There is a particular summer newspaper column that makes my teeth curl: the Here I Am on Summer Vacation With This Big Bag of Books I Plan to Read column.
This preposterous evergreen blooms in the dog days of late summer. Inevitably, the vacationing columnist insists he or she is “really looking forward to diving into [Insert name of reviewer-approved doorstop here].” Robert Caro’s latest 700-pager always makes this list, as do long, earnest novels better suited for a snowbound dacha on the Bering Strait, e.g. Richard Ford’s “Canada,” or almost anything by Richard Russo.
The hypocrisy is triple-strength: Only books touted by the book reviewers’ amen choir make this list; unlike the readers, no self-respecting newspaper hack actually pays for books; and thirdly, the chances of our hero reading these books is asymptotic to zero.
Come clean: You’re going to spend a week knocking your head against Roberto Bolano’s 912-page obscurantist “2666” — (“a masterpiece” quoth the New York Times) — or are you going to go for a quick swim until it’s calm enough to water ski?
Here’s a different summer reading column. I’ve read all of these books. They are all at your local library, and they are among my all-time favorites.
Ever since Globe reader Paul Ricchi sent me a copy of Robertson Davies’s “The Papers of Samuel Marchbanks,” hardly a day has gone by that I have not enjoyed the fictional musings of Canada’s most erudite newspaper editor. (Yes, it’s in my bathroom.) His correspondence with Minerva Hawser, Osceola Thunderbelly, and Chandos Fribble, “PhD to the fourth power” rivals, or trumps, the best of S. J. Perelman. Suffering from a cold, Marchbanks writes: “I passed the next day in bed — confined to my rheum.”
From there it’s a short trip to Mordechai Richler’s “Barney’s Version,” which I plucked from a clearance table at a since-shuttered Barnes & Noble store in Marlborough. Forget what you’ve heard about the movie, this book is stone-dead hilarious. Read to the last page. Thank me later.
I hate to go all Canadian on you, but . . . Timothy Findlay? “The Wars” and “Famous Last Words” — those are two great books.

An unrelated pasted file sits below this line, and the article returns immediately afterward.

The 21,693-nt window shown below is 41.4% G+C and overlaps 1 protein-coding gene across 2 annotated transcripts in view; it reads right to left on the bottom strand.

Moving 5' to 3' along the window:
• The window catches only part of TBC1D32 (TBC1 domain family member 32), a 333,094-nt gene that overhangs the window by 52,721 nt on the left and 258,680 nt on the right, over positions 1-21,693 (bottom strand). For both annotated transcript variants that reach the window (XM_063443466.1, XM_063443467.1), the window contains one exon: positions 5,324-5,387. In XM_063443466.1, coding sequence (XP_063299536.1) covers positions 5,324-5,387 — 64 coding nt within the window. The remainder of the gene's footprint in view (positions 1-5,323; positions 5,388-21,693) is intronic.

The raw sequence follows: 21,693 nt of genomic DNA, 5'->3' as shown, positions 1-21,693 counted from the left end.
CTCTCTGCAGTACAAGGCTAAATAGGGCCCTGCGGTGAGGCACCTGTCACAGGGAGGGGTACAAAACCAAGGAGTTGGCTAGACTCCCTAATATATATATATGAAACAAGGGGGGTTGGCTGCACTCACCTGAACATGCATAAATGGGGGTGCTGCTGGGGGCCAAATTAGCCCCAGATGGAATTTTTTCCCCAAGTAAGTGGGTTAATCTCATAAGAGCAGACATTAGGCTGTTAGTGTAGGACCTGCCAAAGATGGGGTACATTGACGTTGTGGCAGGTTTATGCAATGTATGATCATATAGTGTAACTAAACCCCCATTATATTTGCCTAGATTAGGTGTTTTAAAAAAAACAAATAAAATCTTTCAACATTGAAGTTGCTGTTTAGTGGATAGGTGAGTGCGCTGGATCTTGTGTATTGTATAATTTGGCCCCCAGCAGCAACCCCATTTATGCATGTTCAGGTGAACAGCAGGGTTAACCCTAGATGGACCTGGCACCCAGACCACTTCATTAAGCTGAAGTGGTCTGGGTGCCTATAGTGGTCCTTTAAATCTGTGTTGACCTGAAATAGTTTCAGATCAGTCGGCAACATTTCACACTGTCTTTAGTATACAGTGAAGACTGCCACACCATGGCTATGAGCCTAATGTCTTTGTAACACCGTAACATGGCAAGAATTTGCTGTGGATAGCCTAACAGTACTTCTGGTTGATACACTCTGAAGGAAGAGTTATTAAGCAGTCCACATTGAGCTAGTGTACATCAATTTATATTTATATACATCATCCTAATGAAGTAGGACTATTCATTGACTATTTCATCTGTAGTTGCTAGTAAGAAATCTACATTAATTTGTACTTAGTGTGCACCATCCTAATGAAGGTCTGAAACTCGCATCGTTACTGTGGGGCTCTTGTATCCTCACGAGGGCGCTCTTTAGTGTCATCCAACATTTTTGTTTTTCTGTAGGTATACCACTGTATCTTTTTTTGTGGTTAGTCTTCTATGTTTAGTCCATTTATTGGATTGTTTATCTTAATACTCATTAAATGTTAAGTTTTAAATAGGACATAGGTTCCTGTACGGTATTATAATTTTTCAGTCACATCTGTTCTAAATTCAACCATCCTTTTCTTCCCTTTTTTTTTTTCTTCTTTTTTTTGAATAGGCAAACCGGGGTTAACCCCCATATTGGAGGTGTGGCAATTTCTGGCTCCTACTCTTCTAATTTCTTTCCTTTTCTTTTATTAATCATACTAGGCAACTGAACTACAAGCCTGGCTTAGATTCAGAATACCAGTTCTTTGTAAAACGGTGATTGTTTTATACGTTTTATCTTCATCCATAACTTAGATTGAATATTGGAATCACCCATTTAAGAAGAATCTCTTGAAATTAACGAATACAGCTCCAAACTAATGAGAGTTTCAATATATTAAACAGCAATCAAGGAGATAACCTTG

Genre novels? Absolutely. I push Olen Steinhauer’s “The Tourist” trilogy on everyone I can. I read the second book first, then the third, then the first, which worked well for me. Steinhauer recently let slip that CIA “tourist” Milo Weaver is taking some well-deserved time off. I’m happy for Milo, less happy for me, the avid reader.
Facebook (and Elmore Leonard’s enthusiastic plaudits) recently introduced me to Charles Willeford’s superb 1984 novel, “Miami Blues,” to which goes some credit for jump-starting the Miami noir genre. Willeford enjoyed, or didn’t enjoy, a picaresque life, and I fear/suspect this is his one, great book, at least compared with its successor, “New Hope for the Dead.” A thin, vulpine Alec Baldwin plays the lead in the fun and forgettable 1990 movie.
Of course I recommend (almost) anything by Britain’s Justin Cartwright, who, as the cliché goes, has yet to find his audience in the United States. Specifically: “The Promise of Happiness,” “The Song Before It is Sung,” “In Every Face I Meet,” and “Other People’s Money.” (Read to the last page!) That’s a lot of good novels for one writer.
Non-fiction? I loved John Lukacs’ wonderful “Five Days in London: May, 1940,” a story (Churchill, Hitler, World War II) he seems to have told many different times but most succinctly here. I can’t overpraise astronaut Michael Collins’s erudite, edgy, account of the Apollo moon missions, “Carrying the Fire: An Astronaut’s Journeys.” Be sure to read the 1974 Farrar Straus and Giroux edition, in most libraries.
A reader once called me a misogynist, because I recommend so few books by female writers. Apologies, and let me swoon over Ann Patchett’s enchanting “State of Wonder,” which, like Norman Rush’s “Mating,” let me dwell in an exotic place, if only for a week or two. Yes, I read “The Poisonwood Bible” by Barbara Kingsolver, and loved it.
I’ll close with a book I wish I had written; what higher praise? “Trieste and the Meaning of Nowhere,” by Jan Morris. It’s brilliant. She promised it would be her last book. It wasn’t, thank God.